My go-to of hoof hardener has to be: Keratex Hoof Hardener. (This should be in your trunk if your horse has poor feet.) Frye’s feet look fantastic six months in. This will retain the moisture within the foot while strengthening the molecular structure of the outside of the foot. I like this better than other hoof hardeners because the foot can still breathe, it’s not a thick resin. Don’t get it on yourself or the horse’s skin. I keep it in the box, so it’s not likely to spill out.
My DIY hoof mix: Sugardine. I just learned about this through the internet last summer after my mare stepped on a nail and had some bruising on her soles. (Pre-intense hoof research.) This is just a mix of sugar and iodine. It’s been used for ages, and is folklore as one of those household remedies. I like it in a pretty thick paste. Its used again to lesson any possible inflammation as well as infection. You can also use this for wounds, but I keep a little container of a peanut butter consistency and slap it on maybe once a week now for good measure, just all over the foot and sole.
My favorite every day hoof oil, Farrier’s Fix. It’s not super expensive, I believe it provides the right amount of moisture for the hoof, and it also is a great oil to place on before you go in the ring. The hooves will have a nice shine. I benefits the entire hoof and the coronary band. This stays in my grooming bag for a few times a week, while the two above I use more once a week, or when I have specific issues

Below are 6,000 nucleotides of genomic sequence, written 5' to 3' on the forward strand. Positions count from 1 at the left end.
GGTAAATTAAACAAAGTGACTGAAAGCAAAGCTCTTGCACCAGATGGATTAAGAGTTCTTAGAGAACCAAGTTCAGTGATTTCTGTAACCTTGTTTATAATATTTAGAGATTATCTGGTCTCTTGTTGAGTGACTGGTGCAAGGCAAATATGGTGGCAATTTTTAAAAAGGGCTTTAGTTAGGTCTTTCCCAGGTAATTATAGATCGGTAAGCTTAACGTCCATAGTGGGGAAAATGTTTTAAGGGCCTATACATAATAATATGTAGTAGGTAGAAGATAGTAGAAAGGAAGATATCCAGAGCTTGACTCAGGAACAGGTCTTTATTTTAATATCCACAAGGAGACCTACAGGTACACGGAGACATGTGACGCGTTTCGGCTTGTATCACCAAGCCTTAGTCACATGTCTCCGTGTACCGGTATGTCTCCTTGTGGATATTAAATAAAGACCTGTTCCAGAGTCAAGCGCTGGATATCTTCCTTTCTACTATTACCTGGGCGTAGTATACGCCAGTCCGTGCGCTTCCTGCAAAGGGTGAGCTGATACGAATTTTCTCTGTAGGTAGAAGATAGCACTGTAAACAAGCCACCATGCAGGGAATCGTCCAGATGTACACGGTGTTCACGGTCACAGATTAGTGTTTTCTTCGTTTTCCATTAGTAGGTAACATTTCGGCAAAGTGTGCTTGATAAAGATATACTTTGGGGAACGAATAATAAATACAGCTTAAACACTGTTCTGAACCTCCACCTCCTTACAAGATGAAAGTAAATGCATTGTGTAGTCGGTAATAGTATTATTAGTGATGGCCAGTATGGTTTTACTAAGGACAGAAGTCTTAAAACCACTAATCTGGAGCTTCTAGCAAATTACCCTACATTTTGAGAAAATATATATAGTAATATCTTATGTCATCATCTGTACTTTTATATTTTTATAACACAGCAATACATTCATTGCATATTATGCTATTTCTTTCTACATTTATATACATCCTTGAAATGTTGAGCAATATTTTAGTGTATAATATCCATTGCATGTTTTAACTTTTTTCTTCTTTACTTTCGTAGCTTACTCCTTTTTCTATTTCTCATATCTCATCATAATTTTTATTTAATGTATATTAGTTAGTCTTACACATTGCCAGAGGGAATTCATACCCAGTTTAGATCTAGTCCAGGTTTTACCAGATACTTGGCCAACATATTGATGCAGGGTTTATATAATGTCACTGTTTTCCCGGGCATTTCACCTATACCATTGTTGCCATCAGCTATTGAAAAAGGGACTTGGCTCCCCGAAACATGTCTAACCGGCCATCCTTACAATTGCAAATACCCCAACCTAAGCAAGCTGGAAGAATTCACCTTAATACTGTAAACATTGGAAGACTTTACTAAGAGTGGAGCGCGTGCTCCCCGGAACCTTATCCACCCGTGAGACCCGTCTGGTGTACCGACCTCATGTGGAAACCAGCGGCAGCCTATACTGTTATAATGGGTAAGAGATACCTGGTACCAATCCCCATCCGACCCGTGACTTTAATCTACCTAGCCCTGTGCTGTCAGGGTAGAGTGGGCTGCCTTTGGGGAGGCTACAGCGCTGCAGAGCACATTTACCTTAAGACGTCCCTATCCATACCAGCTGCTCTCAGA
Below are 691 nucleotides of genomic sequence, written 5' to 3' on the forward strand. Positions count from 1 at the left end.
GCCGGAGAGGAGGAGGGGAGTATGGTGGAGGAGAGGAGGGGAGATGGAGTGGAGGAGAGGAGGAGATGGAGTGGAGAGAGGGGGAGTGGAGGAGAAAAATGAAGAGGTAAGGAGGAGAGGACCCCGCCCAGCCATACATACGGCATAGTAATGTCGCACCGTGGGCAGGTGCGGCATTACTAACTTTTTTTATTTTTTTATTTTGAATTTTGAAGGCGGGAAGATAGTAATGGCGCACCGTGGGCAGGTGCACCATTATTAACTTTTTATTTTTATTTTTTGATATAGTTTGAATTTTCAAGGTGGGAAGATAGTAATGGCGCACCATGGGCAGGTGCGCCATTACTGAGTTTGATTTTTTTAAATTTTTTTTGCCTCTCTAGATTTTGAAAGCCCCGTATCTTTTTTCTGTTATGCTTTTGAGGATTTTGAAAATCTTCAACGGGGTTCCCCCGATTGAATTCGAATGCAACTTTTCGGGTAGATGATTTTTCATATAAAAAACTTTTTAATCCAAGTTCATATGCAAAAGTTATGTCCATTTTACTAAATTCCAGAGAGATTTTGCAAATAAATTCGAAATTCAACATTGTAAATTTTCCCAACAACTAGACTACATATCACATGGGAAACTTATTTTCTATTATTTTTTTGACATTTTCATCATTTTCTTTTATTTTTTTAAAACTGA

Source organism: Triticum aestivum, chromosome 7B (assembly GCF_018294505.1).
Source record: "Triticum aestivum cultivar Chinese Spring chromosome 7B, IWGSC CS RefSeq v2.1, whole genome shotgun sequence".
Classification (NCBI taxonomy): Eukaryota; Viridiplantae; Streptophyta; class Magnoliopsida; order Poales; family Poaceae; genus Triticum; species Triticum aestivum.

One thing I did not learn until much later in my riding career is how to pack for the horse show. As a working student with the lovely Blue Clover Eventing team, one valuable golden nugget I took away was how to pack a trunk efficiently so your things stay organized and post-show when you are exhausted you aren’t left with a huge mess.
First: PACK BACKWARDS!
This is key. I have a large trunk that I purchased from Home Depot that I live out of day-to-day. I also use it at shows. So before shows I go through and take out odds and ends that I don’t use like broken spray bottles, or extra vet supplies that I can put on my shelf so only the show necessities will be in my trunk. Then if XC is last I’ll place my xc boots, breastplate, saddle pads, and gear in first, with show-jumping above, then my dressage pad. It is so helpful not to have to dig to the bottom of the trunk at the very beginning of the show. My brushes and things I use each phase will be all on one side.